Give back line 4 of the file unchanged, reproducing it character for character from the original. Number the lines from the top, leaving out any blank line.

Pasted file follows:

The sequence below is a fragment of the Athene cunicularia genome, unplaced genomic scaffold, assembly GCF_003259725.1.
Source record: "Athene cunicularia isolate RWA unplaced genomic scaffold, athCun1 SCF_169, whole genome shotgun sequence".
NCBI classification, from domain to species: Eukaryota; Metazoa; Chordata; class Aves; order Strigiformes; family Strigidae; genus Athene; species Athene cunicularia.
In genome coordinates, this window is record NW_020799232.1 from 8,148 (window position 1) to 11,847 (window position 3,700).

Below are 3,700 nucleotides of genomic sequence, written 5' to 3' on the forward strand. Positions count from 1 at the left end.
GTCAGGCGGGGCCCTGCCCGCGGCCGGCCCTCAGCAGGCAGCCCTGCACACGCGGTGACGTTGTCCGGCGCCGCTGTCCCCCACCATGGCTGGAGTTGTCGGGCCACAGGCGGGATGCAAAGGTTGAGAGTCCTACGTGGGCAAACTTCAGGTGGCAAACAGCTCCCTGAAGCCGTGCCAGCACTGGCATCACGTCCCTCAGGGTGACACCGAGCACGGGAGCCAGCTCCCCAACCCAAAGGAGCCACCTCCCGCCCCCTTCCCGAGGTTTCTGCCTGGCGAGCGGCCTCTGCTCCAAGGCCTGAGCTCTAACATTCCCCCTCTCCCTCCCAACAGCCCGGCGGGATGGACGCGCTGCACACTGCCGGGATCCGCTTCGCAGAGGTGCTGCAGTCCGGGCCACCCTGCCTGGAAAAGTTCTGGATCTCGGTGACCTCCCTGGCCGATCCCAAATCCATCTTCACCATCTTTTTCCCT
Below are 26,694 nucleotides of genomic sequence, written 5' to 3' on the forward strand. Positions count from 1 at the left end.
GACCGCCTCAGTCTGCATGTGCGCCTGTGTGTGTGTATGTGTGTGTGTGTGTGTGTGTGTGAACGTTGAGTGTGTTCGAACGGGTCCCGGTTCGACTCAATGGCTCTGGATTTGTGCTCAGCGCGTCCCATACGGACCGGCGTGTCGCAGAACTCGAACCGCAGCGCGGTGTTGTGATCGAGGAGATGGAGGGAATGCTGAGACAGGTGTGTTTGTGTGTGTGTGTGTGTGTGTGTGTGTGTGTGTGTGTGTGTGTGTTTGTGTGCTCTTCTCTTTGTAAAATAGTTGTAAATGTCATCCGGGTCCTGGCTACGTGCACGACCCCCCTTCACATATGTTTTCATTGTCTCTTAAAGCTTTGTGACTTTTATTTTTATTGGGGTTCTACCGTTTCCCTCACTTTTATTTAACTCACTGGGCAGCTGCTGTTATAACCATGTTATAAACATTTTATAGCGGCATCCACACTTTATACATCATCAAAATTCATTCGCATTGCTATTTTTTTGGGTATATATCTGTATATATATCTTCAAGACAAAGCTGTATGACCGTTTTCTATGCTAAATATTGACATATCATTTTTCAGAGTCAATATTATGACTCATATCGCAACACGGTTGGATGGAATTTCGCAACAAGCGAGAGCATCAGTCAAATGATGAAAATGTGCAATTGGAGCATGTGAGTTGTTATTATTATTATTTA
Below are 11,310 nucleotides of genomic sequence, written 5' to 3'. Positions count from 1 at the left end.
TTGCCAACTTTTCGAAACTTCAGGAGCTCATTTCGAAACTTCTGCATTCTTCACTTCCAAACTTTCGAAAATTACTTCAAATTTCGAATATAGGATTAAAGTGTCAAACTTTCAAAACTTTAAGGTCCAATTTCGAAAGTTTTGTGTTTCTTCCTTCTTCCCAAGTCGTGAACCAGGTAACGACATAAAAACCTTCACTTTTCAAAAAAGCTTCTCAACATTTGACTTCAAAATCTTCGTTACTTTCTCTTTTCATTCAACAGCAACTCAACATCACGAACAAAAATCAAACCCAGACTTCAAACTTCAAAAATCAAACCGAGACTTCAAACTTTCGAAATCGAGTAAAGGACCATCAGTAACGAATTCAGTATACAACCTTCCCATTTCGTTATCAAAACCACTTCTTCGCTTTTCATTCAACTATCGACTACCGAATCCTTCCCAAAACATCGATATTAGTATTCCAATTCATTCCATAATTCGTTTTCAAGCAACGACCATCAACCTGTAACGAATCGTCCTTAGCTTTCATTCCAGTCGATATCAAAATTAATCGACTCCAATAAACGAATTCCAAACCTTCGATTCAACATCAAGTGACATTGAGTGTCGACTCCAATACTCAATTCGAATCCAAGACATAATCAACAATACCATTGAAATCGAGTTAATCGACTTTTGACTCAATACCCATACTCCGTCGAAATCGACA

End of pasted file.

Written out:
In genome coordinates, this window is record NW_020799232.1 from 8,148 (window position 1) to 11,847 (window position 3,700).